By 2030, the carbon footprint of the United States will be cut in half. That is the pledge that President Biden made on Thursday morning during the Leaders Summit on Climate, committing the U.S. to a significant draw-down of carbon emissions with the ultimate goal of achieving net-zero by 2050. While the Earth Day pledge marks a significant and meaningful re-commitment to the international community, showing that the U.S. is once again serious about climate change, climate activists are concerned that the plan doesn't go far enough.
The official commitment made by Biden will seek to reduce greenhouse gas emissions by 50-52% below 2005 levels by the start of next decade. It is double what the country originally pledged under the Paris climate agreement in 2015, when then-President Barack Obama sought to cut emissions by 26-28% by 2025. The country has seen an overall decline in emissions since the original pledge, down 12% from 2005 levels as of 2020, and even saw a slight decline during the Trump administration despite a clear fossil fuel fetish and straight up climate denialism spilling into the ranks of the federal government.
Still though, that leaves the country less than halfway to its original goal for 2025. Experts have warned that at its current pace, the U.S. will fall well short of doing enough to prevent the planet from warming to potentially disastrous levels.
Biden's pledge puts the U.S. in line with recommendations from some environmental groups, who believe reaching a 50% reduction in greenhouse gases by 2030 is a key stepping stone to achieving net-zero emissions by mid-century. It is notably similar to the goals that a number of major corporations have recently pledged to as well, and falls in line with the recommendations of corporate America.
However, for many climate activists, advocates, and scientists, halving emissions by 2030 is simply not enough. While it does fall in line with the global goal the U.N. has set, it cannot be ignored that the U.S. is one of the biggest contributors to global emissions and is already well behind where it needs to be on climate action. It must therefore not simply reach for the minimum goal, but go above and beyond to show its leadership and accountability for its outsized contributions to climate change.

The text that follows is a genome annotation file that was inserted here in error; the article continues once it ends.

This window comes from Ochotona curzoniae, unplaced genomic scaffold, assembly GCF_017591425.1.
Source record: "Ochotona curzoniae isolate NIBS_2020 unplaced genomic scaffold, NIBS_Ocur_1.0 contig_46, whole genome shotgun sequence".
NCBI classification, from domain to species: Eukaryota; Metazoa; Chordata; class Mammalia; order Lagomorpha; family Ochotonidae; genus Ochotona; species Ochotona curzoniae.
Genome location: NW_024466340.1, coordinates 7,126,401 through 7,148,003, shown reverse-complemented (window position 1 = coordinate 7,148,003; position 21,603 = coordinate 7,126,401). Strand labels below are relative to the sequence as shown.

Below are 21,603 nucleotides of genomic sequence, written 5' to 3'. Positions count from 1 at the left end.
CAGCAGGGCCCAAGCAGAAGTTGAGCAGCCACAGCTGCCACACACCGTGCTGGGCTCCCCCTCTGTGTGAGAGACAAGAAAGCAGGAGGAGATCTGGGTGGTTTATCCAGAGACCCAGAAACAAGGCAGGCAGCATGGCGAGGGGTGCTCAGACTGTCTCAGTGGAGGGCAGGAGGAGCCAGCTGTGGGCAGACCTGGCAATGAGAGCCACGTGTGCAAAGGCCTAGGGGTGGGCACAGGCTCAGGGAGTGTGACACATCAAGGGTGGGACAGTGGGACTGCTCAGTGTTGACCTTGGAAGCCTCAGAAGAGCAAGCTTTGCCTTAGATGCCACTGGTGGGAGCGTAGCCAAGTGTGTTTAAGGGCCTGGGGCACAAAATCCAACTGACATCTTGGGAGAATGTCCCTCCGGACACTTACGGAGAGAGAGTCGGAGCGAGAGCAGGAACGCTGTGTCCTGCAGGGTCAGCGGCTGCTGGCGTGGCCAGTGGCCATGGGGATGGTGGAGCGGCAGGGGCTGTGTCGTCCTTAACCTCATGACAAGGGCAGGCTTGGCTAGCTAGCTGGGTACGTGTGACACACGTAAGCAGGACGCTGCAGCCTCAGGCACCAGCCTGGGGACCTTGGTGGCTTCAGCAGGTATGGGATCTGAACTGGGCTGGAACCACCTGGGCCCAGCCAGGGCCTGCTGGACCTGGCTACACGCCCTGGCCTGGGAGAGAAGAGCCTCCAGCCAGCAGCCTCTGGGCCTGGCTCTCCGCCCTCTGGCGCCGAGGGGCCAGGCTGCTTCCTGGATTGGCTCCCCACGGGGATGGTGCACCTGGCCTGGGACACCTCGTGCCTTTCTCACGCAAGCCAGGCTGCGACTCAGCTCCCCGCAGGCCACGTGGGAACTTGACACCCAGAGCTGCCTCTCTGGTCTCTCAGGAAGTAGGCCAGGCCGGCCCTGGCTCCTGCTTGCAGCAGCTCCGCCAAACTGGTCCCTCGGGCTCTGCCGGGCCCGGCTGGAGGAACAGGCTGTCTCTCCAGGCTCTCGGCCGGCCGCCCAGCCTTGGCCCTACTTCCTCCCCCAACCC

Earlier this year, Climate Action Tracker published a study that suggested the U.S. would need to reduce emissions by between 57-63% by 2030 in order to prevent the planet from warming more than 1.5 degrees Celsius. Others have called on the Biden administration to go even further. “A pledge to cut emissions 50-52% by 2030 simply isn’t big enough to meet the massive scale of the climate emergency,” Jean Su, director of the Center for Biological Diversity’s Energy Justice program, said in a statement. "The U.S. is the largest historic polluter and one of the wealthiest nations, and it must do its fair share and cut domestic emissions by at least 70% by 2030. Evan Weber, co-founder and political director of the climate activist group Sunrise Movement, said the 50% goal is "nowhere near enough," and argued, "The science is clear — if the U.S. does not achieve much, much more by the end of this decade, it will be a death sentence for our generation and the billions of people at the frontlines of the climate crisis."
In response to Biden's pledge, activists with Extinction Rebellion D.C. put on a display of protest, wheeling in more than a dozen wheelbarrows full of cow feces, which they dumped in a pile in the middle of the street outside the White House. The message: Biden's pledge is bullshit.
While the U.S. may still be viewed as slacking by those who would like to see the country be much more aggressive, Biden's pledge has seemingly at least prompted other major polluters to increase their efforts to cut back on greenhouse emissions. Japan updated its goal to reduce emissions by 46% by 2030, and Canada set a new target of reducing emissions by 40-45% by next decade. Countries like China, Russia, and India also appeared engaged and expressed a willingness to work with the U.S. and the global community to address climate change. It appears that one man's bullshit is another man's fertilizer.